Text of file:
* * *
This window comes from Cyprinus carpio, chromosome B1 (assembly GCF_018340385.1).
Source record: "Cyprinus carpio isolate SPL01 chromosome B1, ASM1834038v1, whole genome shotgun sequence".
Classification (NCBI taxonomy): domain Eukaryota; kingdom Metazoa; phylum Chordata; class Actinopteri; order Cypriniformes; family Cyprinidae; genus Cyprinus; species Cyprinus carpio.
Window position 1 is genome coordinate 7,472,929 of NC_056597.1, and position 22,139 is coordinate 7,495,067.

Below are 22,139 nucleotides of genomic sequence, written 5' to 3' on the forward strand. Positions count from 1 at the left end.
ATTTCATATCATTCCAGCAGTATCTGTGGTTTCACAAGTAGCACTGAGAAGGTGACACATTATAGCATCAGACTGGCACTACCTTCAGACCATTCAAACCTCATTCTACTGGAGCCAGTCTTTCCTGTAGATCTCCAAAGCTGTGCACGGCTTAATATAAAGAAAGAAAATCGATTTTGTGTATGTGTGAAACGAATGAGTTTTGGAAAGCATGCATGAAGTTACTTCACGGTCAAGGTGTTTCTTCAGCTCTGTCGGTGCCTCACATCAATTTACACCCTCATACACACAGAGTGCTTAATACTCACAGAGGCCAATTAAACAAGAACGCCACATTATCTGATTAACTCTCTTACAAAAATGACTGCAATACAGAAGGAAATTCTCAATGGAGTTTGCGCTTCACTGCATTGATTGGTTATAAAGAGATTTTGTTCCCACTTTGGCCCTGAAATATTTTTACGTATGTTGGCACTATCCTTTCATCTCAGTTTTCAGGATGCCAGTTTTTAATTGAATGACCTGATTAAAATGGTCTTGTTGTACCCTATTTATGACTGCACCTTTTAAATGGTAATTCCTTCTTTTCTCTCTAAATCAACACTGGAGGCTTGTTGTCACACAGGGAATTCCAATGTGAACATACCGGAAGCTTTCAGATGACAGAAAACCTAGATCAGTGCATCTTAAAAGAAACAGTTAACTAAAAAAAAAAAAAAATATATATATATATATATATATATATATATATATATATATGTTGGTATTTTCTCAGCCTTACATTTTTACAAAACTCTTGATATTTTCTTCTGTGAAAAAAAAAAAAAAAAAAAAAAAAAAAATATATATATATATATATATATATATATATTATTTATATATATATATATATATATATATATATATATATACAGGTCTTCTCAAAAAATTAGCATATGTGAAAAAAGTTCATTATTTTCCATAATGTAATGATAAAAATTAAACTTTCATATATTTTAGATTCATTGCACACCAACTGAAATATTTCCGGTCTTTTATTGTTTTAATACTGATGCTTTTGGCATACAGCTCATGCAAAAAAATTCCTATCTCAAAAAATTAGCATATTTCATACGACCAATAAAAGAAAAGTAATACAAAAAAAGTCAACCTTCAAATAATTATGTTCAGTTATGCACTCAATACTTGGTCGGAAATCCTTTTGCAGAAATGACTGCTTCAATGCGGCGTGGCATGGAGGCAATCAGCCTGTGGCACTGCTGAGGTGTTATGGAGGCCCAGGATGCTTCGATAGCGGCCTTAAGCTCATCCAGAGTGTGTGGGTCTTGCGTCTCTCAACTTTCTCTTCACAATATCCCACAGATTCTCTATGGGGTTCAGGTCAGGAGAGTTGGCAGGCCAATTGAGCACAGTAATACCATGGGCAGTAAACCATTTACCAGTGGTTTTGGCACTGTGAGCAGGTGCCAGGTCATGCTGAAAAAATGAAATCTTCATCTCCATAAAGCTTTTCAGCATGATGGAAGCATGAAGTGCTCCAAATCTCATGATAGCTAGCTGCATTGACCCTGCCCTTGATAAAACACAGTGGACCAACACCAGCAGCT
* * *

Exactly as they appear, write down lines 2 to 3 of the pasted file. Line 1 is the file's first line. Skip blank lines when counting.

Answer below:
Source record: "Cyprinus carpio isolate SPL01 chromosome B1, ASM1834038v1, whole genome shotgun sequence".
Classification (NCBI taxonomy): domain Eukaryota; kingdom Metazoa; phylum Chordata; class Actinopteri; order Cypriniformes; family Cyprinidae; genus Cyprinus; species Cyprinus carpio.